This Is Our Youth; The Pianist

ARTS, Theatre & Performing Arts

img_thisisouryouthBy Kenneth Lonergan
Directed by Benjamin Henson
Basement Theatre, Auckland | April 7-18

Kenneth Lonergan’s vision of spoiled and disaffected youth in 1980s Manhattan feels like it was written for today’s audiences. Sure, there are cultural references to a bygone era and an obvious lack of mobile phones, but the script contains a humanistic insight that is utterly timeless. A perfect example of how specificity of time and place can actually lend itself to capturing a universal experience.

Taking place over two days in a studio apartment, This Is Our Youth surrounds a thin plot involving some stolen money, which might as well be a MacGuffin, forcing awkward Warren to seek the help of his mean-spirited best friend Dennis. They spend the duration of the play actually doing very little, but the appeal of the play isn’t the action so much as the interactions themselves.

As the aggressive Dennis, Alex MacDonald hits all the right notes as a bully born from arrogance. It might not be the most original character, suffering from some one-note characterisation that never quite finds a sympathetic arc, but he’s highly watchable, especially when spouting off his notions of superiority. A narcissistic train wreck waiting to happen.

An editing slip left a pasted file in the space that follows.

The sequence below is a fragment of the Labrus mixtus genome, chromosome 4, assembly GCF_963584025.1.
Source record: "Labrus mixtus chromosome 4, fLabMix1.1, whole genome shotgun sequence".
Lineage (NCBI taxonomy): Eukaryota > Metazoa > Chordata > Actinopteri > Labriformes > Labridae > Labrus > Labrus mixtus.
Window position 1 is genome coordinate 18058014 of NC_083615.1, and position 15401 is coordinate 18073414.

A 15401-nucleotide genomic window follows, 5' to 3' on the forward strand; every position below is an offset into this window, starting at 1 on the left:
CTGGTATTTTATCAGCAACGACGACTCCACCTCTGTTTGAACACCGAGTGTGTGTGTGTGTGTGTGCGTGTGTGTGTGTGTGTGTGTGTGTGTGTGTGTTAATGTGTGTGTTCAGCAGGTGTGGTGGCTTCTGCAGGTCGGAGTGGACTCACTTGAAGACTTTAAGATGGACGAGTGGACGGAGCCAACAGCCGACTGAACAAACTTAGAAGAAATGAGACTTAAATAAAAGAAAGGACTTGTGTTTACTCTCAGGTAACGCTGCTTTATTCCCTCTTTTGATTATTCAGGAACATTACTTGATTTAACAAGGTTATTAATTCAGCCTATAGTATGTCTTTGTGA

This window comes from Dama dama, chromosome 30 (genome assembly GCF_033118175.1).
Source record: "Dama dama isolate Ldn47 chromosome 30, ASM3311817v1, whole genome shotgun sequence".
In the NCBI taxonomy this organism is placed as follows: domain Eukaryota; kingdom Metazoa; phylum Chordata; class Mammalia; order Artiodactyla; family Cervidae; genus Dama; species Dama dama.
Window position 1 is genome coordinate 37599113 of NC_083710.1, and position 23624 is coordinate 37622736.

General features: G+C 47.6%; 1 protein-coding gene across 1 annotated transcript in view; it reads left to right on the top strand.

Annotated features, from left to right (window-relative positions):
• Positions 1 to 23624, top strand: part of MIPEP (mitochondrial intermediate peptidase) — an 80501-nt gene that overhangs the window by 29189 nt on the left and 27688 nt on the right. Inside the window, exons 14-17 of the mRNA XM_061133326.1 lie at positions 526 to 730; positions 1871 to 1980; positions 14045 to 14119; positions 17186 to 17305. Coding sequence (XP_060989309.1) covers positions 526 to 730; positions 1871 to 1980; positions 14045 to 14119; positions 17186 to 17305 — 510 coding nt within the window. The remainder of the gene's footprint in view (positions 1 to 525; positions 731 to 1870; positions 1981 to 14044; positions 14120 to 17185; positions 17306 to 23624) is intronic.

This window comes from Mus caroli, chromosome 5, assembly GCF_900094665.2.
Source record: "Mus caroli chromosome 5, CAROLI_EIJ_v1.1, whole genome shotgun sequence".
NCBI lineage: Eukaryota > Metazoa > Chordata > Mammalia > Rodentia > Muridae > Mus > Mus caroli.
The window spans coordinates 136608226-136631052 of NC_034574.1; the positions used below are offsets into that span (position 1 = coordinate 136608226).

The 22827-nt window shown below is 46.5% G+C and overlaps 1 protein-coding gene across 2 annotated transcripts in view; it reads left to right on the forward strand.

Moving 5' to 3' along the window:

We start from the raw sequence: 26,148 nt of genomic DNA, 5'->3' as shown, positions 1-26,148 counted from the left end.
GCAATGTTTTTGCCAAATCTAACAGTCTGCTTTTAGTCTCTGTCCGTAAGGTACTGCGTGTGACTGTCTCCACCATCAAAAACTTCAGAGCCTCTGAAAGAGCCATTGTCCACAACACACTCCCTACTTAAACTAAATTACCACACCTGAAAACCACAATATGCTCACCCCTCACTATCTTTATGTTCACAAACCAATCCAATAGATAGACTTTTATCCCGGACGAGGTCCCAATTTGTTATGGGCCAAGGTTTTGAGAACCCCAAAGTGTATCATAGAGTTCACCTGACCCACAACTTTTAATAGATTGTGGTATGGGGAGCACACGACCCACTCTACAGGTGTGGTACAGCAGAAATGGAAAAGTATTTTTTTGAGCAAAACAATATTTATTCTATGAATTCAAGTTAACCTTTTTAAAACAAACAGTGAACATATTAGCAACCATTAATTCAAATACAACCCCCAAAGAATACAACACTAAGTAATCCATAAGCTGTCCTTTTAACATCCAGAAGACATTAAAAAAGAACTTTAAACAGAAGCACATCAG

But it’s Ryan Duelieu who plays the the central character of the story, as sensitive and dorky Warren, who we are most invested in. It’s a lived-in performance by an actor who clearly feels very deeply for his character, nailing every beat and taking the audience along his ride of self-discovery.

Alex Jordan, as initially abrasive Jessica, may play second fiddle to MacDonald and Dulieu in terms of stage time, but her presence is essential to the humanity of the play. I’d go as far as to say that it’s her scenes with Dulieu that are the highlight of the entire show, carefully peeling back layers of pretense to reveal a compassionate and heartwarming need for connection.

Like his films You Can Count on Me and Margaret, Kenneth Lonergan’s script displays an ear for naturalistic dialogue and clear characterisation, though This Is Our Youth lacks some of the finer emotional complexities of the aforementioned works. The text could easily be accused of being self-satisfied and smug, relishing its own vocabulary, but that’s also sort of the point. For all their insightful observations, the characters fall short of any self-awareness, perfectly encapsulating the arrogance of no longer being children but not quite being adults either. In less talented hands, the characters run the risk of coming off as solely obnoxious. While this modest Basement production of This Is Our Youth doesn’t have the star factor of Michael Cera and Kieran Culkin in the recent revival on Broadway, the Auckland talents of MacDonald, Dulieu, and Jordan more than hold their own, showing shades of authenticity beneath their articulate exteriors, warts and all. If there’s one thing that prevents the performances from being pitch perfect, it’s a slight excess on the side of volume and histrionics, exacerbated by the tight space upstairs in the Basement Theatre.

Director Benjamin Henson’s ability to convey visceral emotional truths is mostly put to good use here. He is effective in pushing the dramatic material of the play to unexpected heights, as well as injecting a restless physicality to what could be a very static piece. Unfortunately the tradeoff is some of the more nuanced and subtle moments get drowned out amongst the relentless angst.